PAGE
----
Dani Howard | PROFILE | The basketball player-turned-composer on her modern musical retelling of Robin Hood

Composer Dani Howard. Photo: Andreea Tufescu


By Sam Taylor

‘I was winging it,’ admits Dani Howard, reflecting on her first full-length opera. Most of the 25 year-old composer’s music lasts less than fifteen minutes. Argentum, one of her best-known pieces, is a rush of busy, flurrying strings peppered with playful bursts of brass. It’s over in seven.

Then The Opera Story commissioned her to compose 90 minutes of music for their modern retelling of Robin Hood. For someone who can’t start a composition without having plotted an ’emotional timeline’ of its major dramatic moments, this was a ‘huge challenge’: ‘I couldn’t mentally hold a space to think about an emotional timeline for 90 minutes. I had to break it down into acts, scenes, even single stanzas.’

Once done, the music flowed intuitively. Zoe Palmer and Rebecca Hurst’s libretto suggested melodies while eminent opera composer Jonathan Dove offered practical advice on writing for voice – Howard had only written one choral piece before.

There’s a tendency to regard young orchestral composers as prodigious fonts of creativity. Howard is more candid about her creative process. Sometimes she was ‘too tired’ or simply ‘not in the mood to do anything creative’. At those moments, she would tick off technical tasks such as notation or practical considerations like articulation.

Hearing an orchestra play your music for the first time can be daunting – especially for a young composer competing not only with talented peers but the cream of the classical canon. ‘Every composer that musicians have played their whole lives has been the best composer of their era. Of course at 17 you’re not going to be writing great pieces unless you’re a prodigy, which I wasn’t.’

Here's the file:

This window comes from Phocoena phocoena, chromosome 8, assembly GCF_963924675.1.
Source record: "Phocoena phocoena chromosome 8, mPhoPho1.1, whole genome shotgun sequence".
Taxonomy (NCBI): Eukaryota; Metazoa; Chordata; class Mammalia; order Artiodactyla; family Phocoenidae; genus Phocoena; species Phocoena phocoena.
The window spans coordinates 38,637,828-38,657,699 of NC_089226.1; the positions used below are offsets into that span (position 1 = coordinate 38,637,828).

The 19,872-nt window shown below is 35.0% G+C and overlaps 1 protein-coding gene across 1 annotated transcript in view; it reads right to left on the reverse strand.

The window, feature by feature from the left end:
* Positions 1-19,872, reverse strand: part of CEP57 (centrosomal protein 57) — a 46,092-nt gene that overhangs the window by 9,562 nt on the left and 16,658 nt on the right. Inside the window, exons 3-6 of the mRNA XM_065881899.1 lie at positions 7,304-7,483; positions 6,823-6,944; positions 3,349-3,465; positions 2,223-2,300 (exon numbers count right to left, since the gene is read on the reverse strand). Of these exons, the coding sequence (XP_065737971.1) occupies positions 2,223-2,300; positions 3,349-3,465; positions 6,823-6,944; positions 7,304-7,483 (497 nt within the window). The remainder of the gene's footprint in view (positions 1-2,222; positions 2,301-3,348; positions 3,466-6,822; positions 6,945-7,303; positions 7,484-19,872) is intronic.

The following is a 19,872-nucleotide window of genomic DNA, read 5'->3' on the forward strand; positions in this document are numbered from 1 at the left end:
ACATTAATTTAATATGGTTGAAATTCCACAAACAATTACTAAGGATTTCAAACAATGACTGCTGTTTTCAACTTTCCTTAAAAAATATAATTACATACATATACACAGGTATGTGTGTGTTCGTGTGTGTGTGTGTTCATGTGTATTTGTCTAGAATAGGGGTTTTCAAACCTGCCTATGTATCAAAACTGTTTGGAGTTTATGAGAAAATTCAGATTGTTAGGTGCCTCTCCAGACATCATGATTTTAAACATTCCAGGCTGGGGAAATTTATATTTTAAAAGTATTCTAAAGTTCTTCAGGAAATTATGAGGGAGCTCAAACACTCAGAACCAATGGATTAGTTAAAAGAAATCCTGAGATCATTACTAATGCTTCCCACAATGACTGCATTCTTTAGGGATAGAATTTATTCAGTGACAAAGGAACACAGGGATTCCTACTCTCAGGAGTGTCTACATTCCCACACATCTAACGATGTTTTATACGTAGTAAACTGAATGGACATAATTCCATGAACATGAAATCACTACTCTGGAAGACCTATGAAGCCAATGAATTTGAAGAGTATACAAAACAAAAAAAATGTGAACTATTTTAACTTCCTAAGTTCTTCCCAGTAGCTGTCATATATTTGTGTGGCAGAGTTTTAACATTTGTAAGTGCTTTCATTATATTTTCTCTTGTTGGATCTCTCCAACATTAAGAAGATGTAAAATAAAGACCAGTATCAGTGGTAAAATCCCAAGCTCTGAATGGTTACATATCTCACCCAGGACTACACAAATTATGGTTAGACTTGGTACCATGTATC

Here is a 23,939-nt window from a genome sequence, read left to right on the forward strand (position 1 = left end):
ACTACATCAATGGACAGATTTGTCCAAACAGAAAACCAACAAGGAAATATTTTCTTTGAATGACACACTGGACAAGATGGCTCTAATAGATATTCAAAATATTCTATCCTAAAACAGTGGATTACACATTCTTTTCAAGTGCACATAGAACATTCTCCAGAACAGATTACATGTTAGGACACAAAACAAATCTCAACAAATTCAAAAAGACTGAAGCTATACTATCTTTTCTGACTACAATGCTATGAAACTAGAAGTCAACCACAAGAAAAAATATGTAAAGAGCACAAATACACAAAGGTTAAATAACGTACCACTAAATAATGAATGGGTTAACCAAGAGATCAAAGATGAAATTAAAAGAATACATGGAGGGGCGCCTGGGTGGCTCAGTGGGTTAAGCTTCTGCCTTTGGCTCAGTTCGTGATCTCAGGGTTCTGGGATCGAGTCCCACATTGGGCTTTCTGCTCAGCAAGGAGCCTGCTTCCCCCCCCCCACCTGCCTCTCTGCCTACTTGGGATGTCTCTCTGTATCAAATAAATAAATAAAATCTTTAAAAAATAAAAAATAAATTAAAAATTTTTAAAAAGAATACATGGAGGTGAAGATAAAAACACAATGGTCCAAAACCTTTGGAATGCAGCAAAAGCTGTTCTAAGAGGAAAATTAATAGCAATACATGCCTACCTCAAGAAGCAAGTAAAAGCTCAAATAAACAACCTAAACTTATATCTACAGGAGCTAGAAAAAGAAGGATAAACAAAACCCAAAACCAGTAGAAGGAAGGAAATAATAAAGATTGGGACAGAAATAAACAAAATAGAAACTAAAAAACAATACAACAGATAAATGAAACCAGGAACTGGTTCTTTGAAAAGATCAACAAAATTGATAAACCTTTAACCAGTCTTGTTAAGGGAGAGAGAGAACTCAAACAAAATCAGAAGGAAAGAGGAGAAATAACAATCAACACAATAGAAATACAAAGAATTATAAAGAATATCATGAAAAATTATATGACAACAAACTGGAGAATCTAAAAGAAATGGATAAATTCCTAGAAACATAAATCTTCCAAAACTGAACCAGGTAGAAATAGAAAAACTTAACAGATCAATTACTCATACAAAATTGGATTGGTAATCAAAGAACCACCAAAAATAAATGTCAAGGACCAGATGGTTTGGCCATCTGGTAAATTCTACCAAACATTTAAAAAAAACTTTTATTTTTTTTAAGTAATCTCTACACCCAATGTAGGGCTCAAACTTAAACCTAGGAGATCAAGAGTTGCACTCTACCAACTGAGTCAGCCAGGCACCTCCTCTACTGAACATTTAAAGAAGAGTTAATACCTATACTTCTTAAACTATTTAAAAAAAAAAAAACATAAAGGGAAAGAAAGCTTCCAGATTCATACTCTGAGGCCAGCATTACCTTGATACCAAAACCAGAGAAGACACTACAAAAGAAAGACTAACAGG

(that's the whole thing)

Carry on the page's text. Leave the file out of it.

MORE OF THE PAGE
Performers are basically athletes. You don’t pick up a violin aged 25 and say “I want to be a concert violinist.”

Howard finds assurance in listening to artist’s early works – ‘the ones they don’t count, before opus one’. Having a rich musical education also helps. Howard grew up in Hong Kong with English parents. Her first instrument was a drum kit – a bold gift for a six-year-old living in an apartment. Howard was taught cello by the principal cellist of the Hong Kong Philharmonic before learning piano and guitar. Her policeman father exposed her to ‘classic 70s and 80s pop like Billy Joel & Elton John’, while her mother’s community charity YRock provided opportunities to play in teenage bands as a multi-instrumentalist or ‘filler-in’.

Howard is not only an accomplished musician. As a teenager she became the first non-Chinese member of Hong Kong’s national basketball team. Despite speaking no Cantonese (the international school Howard attended only taught Mandarin) and being told to leave on her first training session because people didn’t believe she was a permanent resident, Howard established herself as the inside forward in a championship winning team. The experience taught her discipline and focus: ‘I think music and sport go hand in hand – especially for performers. Performers are basically athletes. You don’t pick up a violin aged 25 and say “I want to be a concert violinist.”‘